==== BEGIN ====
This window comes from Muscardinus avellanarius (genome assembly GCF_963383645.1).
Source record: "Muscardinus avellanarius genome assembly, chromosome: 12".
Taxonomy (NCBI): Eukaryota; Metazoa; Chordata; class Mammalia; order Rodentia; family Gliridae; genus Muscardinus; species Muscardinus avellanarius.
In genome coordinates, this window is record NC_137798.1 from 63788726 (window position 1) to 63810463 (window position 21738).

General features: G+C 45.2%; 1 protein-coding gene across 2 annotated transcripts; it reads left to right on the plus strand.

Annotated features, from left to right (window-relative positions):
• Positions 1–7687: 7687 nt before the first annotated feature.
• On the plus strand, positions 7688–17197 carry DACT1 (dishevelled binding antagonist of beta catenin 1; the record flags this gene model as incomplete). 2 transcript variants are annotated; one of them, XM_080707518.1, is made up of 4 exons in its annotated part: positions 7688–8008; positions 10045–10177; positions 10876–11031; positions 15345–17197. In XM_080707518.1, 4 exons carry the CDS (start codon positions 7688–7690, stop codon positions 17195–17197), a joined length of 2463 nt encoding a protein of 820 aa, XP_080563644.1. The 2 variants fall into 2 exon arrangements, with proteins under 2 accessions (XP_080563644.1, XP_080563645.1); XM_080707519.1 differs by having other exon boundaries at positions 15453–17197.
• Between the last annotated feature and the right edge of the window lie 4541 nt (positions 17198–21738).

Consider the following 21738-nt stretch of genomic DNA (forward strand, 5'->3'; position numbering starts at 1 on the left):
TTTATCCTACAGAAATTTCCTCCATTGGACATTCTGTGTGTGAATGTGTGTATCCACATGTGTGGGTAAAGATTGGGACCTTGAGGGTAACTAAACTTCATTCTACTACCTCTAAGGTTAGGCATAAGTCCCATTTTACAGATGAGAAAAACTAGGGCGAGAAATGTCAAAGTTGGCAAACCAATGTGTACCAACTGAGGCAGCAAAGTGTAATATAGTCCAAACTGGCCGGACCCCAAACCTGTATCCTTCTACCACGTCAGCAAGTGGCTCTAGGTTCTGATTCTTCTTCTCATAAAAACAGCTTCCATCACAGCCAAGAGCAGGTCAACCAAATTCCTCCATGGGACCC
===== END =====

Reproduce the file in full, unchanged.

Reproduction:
This window comes from Muscardinus avellanarius (genome assembly GCF_963383645.1).
Source record: "Muscardinus avellanarius genome assembly, chromosome: 12".
Taxonomy (NCBI): Eukaryota; Metazoa; Chordata; class Mammalia; order Rodentia; family Gliridae; genus Muscardinus; species Muscardinus avellanarius.
In genome coordinates, this window is record NC_137798.1 from 63788726 (window position 1) to 63810463 (window position 21738).

General features: G+C 45.2%; 1 protein-coding gene across 2 annotated transcripts; it reads left to right on the plus strand.

Annotated features, from left to right (window-relative positions):
• Positions 1–7687: 7687 nt before the first annotated feature.
• On the plus strand, positions 7688–17197 carry DACT1 (dishevelled binding antagonist of beta catenin 1; the record flags this gene model as incomplete). 2 transcript variants are annotated; one of them, XM_080707518.1, is made up of 4 exons in its annotated part: positions 7688–8008; positions 10045–10177; positions 10876–11031; positions 15345–17197. In XM_080707518.1, 4 exons carry the CDS (start codon positions 7688–7690, stop codon positions 17195–17197), a joined length of 2463 nt encoding a protein of 820 aa, XP_080563644.1. The 2 variants fall into 2 exon arrangements, with proteins under 2 accessions (XP_080563644.1, XP_080563645.1); XM_080707519.1 differs by having other exon boundaries at positions 15453–17197.
• Between the last annotated feature and the right edge of the window lie 4541 nt (positions 17198–21738).

Consider the following 21738-nt stretch of genomic DNA (forward strand, 5'->3'; position numbering starts at 1 on the left):
TTTATCCTACAGAAATTTCCTCCATTGGACATTCTGTGTGTGAATGTGTGTATCCACATGTGTGGGTAAAGATTGGGACCTTGAGGGTAACTAAACTTCATTCTACTACCTCTAAGGTTAGGCATAAGTCCCATTTTACAGATGAGAAAAACTAGGGCGAGAAATGTCAAAGTTGGCAAACCAATGTGTACCAACTGAGGCAGCAAAGTGTAATATAGTCCAAACTGGCCGGACCCCAAACCTGTATCCTTCTACCACGTCAGCAAGTGGCTCTAGGTTCTGATTCTTCTTCTCATAAAAACAGCTTCCATCACAGCCAAGAGCAGGTCAACCAAATTCCTCCATGGGACCC